Tag Archives: Frederik Wiedmann



Based on a true events that took place during the American Civil War, FIELD OF LOST SHOES tells the story of the Battle of New Market which took place in the May of 1864 and all of the elements and also the events that led to this battle and the story of a group of teenage military cadets that had been sheltered from the reality of war at the Virginia Military Institute who suddenly found themselves thrown headlong into the frontline of battle having to confront the horrors of an adult world when they are called upon to defend the Shenandoah Valley against the might and ruthlessness of the forces of Abraham Lincoln under the leadership of Ulysses S. Grant. The Union Forces commander in Chief acts swiftly and mercilessly against the rebel army of the Confederacy and attacks the Shenandoah Valley which is an essential area for the South’s survival. The superintendent of the Military institute takes a decision to volunteer his cadets in the hope that they will be able to make a difference in the defence of the Valley. 274 children marched north towards the battle area and emerged from the chaos and terror of conflict as men. The musical score for this motion picture is the work of highly talented and noteworthy composer Frederik Wiedmann. I have always said that this composer is one that is capable of creating music for any genre of film and with his score for FIELD OF LOST SHOES he establishes himself further as a film music Maestro that I know will be around for many years to come and will produce scores of high quality and also works that will not just serve the movies they are intended to enhance but will also give us music that is memorable, melodic and original. In my opinion Wiedmann writes like old school composers used to and he approaches his projects in a very similar fashion also, of course at times he does enlist the aid of synthetic support but his bold and strident symphonic approach works marvellously. He creates real themes and develops these as the score progresses which in my very humble opinion is what good film music is all about. The score for THE FIELD OF LOST SHOES is a heroic one that is laden with melancholy and has within it an ever present atmosphere of drama which is laced and underlined with an aura of hope that also purveys a certain air of despair at key points within the score. The composer utilises a light and delicate approach on a number of the cues his graceful writing creating fragile sounding nuances that are subtle but at the same time affecting. In a handful of the cues I was reminded of the style of a young James Horner, the music being filled with melody and passion but also containing powerful undertones that delight and tantalise.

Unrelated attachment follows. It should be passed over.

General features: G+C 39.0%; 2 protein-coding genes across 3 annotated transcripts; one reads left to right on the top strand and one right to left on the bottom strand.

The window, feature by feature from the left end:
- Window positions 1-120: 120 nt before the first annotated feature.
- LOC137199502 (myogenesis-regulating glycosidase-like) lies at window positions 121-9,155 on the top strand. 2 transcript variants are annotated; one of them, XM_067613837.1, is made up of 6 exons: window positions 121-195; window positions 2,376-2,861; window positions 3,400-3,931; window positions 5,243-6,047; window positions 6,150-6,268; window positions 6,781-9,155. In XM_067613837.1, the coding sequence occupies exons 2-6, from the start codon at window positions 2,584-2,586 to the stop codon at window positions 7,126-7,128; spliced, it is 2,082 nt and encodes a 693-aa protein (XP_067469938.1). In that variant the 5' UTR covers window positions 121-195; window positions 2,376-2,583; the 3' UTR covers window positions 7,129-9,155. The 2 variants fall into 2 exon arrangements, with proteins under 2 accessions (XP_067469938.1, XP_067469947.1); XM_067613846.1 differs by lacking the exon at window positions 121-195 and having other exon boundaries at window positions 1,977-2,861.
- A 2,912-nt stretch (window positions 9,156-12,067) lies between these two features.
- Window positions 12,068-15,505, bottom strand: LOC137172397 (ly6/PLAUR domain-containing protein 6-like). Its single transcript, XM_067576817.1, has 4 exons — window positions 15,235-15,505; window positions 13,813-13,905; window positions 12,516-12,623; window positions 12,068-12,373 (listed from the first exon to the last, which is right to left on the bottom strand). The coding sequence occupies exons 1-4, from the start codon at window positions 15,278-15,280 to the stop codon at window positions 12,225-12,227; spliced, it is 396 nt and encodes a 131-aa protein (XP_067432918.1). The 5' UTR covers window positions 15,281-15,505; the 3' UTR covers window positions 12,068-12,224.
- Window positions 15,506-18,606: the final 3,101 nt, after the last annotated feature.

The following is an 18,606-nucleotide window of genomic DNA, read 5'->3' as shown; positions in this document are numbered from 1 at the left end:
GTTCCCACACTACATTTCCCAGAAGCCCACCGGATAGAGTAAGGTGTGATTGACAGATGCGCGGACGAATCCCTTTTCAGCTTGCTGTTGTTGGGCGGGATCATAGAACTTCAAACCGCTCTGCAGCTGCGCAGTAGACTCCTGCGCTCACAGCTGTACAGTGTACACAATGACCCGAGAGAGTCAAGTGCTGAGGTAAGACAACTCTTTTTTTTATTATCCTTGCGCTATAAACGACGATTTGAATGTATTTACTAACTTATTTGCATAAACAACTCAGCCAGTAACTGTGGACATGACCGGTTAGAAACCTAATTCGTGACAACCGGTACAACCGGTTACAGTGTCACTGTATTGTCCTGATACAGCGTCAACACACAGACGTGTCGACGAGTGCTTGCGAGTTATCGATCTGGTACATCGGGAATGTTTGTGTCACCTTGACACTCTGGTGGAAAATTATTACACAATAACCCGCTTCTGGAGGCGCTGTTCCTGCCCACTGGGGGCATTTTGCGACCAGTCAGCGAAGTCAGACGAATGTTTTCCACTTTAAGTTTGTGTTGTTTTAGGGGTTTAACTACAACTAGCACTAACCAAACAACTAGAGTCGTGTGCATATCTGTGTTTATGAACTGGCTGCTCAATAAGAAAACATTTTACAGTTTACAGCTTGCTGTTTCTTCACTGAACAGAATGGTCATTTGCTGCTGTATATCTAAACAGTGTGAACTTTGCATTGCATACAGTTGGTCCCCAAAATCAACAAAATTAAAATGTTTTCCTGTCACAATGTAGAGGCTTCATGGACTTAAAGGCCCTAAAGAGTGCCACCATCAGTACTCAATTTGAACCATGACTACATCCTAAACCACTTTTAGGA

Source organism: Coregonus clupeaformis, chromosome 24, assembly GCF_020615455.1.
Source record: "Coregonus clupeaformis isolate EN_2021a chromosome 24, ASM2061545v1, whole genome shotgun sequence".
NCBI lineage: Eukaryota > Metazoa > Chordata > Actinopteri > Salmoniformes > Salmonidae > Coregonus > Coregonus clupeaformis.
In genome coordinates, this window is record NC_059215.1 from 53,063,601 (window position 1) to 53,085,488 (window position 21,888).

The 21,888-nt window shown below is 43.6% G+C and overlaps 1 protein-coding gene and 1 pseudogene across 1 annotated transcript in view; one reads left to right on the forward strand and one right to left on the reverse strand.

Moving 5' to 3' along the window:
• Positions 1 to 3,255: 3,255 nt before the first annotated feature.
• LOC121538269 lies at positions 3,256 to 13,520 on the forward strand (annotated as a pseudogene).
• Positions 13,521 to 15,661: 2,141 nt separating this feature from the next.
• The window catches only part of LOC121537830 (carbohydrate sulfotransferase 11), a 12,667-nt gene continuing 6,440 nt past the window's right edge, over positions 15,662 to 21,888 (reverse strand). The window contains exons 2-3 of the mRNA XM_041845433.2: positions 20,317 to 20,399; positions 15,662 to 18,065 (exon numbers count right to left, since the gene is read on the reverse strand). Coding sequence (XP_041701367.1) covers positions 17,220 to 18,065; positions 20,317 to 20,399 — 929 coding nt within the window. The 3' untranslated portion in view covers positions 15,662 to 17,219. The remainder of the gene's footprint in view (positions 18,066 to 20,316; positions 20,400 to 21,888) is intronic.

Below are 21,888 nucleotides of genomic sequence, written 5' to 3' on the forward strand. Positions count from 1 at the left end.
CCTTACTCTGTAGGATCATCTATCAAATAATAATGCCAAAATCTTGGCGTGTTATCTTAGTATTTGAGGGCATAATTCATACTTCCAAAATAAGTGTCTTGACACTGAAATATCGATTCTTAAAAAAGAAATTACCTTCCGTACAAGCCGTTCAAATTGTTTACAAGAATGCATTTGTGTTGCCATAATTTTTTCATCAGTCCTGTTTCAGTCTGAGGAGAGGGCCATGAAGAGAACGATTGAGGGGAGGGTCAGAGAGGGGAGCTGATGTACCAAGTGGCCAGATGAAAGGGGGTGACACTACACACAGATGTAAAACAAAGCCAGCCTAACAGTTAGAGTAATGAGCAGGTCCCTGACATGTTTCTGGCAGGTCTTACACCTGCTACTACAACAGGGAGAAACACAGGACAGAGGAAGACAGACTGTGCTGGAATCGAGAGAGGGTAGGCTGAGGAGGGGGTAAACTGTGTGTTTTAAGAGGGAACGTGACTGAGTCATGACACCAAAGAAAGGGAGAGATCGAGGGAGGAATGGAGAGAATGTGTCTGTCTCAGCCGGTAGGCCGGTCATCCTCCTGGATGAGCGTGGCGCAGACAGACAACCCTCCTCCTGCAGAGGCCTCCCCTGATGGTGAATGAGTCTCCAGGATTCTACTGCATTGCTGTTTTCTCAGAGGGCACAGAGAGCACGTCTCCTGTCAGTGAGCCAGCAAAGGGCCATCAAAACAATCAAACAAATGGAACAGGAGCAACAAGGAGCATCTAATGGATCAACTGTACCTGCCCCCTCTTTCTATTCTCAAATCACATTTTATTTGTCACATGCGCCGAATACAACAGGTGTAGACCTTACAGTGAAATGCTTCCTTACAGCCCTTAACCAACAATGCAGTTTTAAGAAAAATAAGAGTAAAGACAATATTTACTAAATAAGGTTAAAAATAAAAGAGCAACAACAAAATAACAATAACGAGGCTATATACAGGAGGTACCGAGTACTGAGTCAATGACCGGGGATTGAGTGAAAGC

Although the film deals with the subject matter of war and conflict the composer I think has scored the movie in such a way that he does not over use the martial music card and underlines and supports the more human and personal side of the story of course there are a certain amount of cues that contain a more action led style as in track number 22, SEND THE BOYS IN, where driving strings are embellished and punctuated by percussion and a slight use of brass, it is however the swirling strings and the booming percussive elements that push the music forward the horns giving the cue added drive and also picking out the brave and patriotic sounding theme with additional support coming from choir. This is a style and sound that is returned to in track number 23, STORMING THE HILL choir again giving support to the brass and string sections and percussion bringing those elements of the orchestra together in a commanding and exhilarating composition. The mood for track number 24, AFTERMATH is very different, it is an adagio for strings of sorts with emotive swelling strings purveying a sense of sadness and relaying feelings of loss, but the mood changes to become hopeful again as the theme develops and builds with strings almost soaring towards it conclusion, but then melting away to give the theme to a plaintive and poignant sounding piano solo. This theme is given an even greater emotive content and sound within the next cue A SOLDIERS HEART with choir adding their presence and a solo trumpet taking the theme giving it a heartbreaking ambience. The final cue on the compact disc THE FIELD OF LOST SHOES is a highly emotional sounding piece in which the composer employs solo female voice and strings that are bolstered and underlined by choir subdued percussion and brass with a rich and warm sounding performance from the string section enhanced by choir which builds into a crescendo that then gives way to a solo violin performance that is underlined by low strings that brings the cue to its end. This is a score that I recommend highly, I enjoyed it enormously and I know you will also. Released on the ever industrious LA LA LAND RECORDS.

La-La Land Records (LLLCD 1323)